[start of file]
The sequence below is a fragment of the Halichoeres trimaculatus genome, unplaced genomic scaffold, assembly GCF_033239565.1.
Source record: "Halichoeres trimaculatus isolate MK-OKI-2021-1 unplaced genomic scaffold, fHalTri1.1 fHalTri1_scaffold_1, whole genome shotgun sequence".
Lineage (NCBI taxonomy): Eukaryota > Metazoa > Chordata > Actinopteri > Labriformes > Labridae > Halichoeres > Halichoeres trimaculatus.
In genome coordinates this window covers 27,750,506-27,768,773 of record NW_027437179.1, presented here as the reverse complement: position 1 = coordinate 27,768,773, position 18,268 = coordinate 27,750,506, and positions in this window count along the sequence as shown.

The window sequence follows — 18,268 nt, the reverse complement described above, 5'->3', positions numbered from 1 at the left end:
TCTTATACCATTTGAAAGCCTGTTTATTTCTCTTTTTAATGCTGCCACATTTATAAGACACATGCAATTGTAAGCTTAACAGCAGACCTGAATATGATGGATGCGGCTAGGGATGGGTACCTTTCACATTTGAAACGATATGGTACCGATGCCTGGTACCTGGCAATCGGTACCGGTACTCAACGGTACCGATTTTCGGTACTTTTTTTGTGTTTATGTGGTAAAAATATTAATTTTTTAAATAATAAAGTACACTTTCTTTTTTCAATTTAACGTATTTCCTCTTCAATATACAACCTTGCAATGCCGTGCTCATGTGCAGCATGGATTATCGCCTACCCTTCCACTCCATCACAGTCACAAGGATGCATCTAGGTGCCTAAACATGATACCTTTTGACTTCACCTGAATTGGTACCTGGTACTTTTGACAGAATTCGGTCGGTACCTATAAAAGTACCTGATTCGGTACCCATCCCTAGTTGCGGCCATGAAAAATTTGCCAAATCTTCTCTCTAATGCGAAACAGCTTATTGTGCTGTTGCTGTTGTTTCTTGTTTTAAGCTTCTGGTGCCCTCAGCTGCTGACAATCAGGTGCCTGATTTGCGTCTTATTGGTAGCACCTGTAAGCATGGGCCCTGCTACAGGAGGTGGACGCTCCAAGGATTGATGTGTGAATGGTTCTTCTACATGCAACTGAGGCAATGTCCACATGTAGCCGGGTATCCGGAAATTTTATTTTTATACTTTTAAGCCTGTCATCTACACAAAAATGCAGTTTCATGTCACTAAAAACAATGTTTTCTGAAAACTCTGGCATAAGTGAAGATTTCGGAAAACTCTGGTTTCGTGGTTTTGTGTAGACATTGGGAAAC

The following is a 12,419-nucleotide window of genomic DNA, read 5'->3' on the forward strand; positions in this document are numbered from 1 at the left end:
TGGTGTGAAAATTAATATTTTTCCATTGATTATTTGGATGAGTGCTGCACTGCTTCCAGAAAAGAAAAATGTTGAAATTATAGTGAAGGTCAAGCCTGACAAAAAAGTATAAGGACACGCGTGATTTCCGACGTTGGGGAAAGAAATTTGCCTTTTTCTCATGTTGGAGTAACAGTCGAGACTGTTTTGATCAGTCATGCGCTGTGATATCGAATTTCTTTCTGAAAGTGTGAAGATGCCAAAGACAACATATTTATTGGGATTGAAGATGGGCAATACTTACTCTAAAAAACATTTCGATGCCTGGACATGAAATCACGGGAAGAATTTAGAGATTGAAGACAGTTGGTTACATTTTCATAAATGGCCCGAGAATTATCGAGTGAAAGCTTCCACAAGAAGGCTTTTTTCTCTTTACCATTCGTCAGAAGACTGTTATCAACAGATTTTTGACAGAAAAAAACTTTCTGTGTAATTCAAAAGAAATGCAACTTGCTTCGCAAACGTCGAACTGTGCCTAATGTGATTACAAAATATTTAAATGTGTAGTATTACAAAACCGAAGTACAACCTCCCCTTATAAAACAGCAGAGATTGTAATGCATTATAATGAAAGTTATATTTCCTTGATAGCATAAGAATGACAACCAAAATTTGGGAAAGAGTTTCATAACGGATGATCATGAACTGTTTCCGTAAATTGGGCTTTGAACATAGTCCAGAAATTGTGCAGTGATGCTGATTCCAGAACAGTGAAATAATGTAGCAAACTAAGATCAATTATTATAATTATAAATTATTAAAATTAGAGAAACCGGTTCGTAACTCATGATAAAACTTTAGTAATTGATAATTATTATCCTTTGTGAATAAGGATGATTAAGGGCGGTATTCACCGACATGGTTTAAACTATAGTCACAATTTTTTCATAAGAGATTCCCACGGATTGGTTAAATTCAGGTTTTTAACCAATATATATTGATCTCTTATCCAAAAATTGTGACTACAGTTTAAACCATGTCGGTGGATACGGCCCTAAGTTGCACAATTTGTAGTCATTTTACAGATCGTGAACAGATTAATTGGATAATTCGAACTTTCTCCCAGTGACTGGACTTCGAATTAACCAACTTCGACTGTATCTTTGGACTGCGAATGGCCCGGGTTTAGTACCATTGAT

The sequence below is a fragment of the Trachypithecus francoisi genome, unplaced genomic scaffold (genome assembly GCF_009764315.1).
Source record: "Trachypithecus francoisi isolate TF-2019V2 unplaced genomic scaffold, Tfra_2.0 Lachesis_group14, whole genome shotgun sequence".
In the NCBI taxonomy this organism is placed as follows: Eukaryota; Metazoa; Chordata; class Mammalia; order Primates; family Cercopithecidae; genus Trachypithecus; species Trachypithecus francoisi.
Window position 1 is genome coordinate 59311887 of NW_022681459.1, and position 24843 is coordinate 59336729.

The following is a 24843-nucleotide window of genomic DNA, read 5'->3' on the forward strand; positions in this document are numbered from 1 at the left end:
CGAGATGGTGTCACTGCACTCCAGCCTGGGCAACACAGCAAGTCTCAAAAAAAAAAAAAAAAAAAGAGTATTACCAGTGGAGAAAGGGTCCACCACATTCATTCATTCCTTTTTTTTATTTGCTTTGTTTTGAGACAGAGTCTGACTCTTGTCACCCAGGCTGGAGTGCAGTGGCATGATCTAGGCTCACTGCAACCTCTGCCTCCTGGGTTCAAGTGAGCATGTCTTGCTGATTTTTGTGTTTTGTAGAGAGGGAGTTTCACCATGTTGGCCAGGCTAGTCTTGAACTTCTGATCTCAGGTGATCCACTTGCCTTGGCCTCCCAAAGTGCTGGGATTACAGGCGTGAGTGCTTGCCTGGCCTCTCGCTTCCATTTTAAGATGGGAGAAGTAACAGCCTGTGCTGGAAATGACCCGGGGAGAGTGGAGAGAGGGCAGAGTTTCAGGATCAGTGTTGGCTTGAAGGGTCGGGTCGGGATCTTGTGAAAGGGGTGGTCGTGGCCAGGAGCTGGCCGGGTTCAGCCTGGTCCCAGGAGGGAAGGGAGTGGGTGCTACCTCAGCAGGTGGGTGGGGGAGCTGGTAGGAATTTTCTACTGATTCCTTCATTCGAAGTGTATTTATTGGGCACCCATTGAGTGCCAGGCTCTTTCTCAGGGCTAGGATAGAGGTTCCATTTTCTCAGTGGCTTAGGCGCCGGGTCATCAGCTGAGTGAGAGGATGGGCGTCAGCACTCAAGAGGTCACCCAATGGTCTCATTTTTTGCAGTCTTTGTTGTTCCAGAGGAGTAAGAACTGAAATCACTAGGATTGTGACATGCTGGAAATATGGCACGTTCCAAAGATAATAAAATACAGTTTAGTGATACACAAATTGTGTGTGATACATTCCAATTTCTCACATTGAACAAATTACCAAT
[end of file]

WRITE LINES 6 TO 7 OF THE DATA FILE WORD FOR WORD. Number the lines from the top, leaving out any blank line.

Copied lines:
TCTTATACCATTTGAAAGCCTGTTTATTTCTCTTTTTAATGCTGCCACATTTATAAGACACATGCAATTGTAAGCTTAACAGCAGACCTGAATATGATGGATGCGGCTAGGGATGGGTACCTTTCACATTTGAAACGATATGGTACCGATGCCTGGTACCTGGCAATCGGTACCGGTACTCAACGGTACCGATTTTCGGTACTTTTTTTGTGTTTATGTGGTAAAAATATTAATTTTTTAAATAATAAAGTACACTTTCTTTTTTCAATTTAACGTATTTCCTCTTCAATATACAACCTTGCAATGCCGTGCTCATGTGCAGCATGGATTATCGCCTACCCTTCCACTCCATCACAGTCACAAGGATGCATCTAGGTGCCTAAACATGATACCTTTTGACTTCACCTGAATTGGTACCTGGTACTTTTGACAGAATTCGGTCGGTACCTATAAAAGTACCTGATTCGGTACCCATCCCTAGTTGCGGCCATGAAAAATTTGCCAAATCTTCTCTCTAATGCGAAACAGCTTATTGTGCTGTTGCTGTTGTTTCTTGTTTTAAGCTTCTGGTGCCCTCAGCTGCTGACAATCAGGTGCCTGATTTGCGTCTTATTGGTAGCACCTGTAAGCATGGGCCCTGCTACAGGAGGTGGACGCTCCAAGGATTGATGTGTGAATGGTTCTTCTACATGCAACTGAGGCAATGTCCACATGTAGCCGGGTATCCGGAAATTTTATTTTTATACTTTTAAGCCTGTCATCTACACAAAAATGCAGTTTCATGTCACTAAAAACAATGTTTTCTGAAAACTCTGGCATAAGTGAAGATTTCGGAAAACTCTGGTTTCGTGGTTTTGTGTAGACATTGGGAAAC

The following is a 12,419-nucleotide window of genomic DNA, read 5'->3' on the forward strand; positions in this document are numbered from 1 at the left end: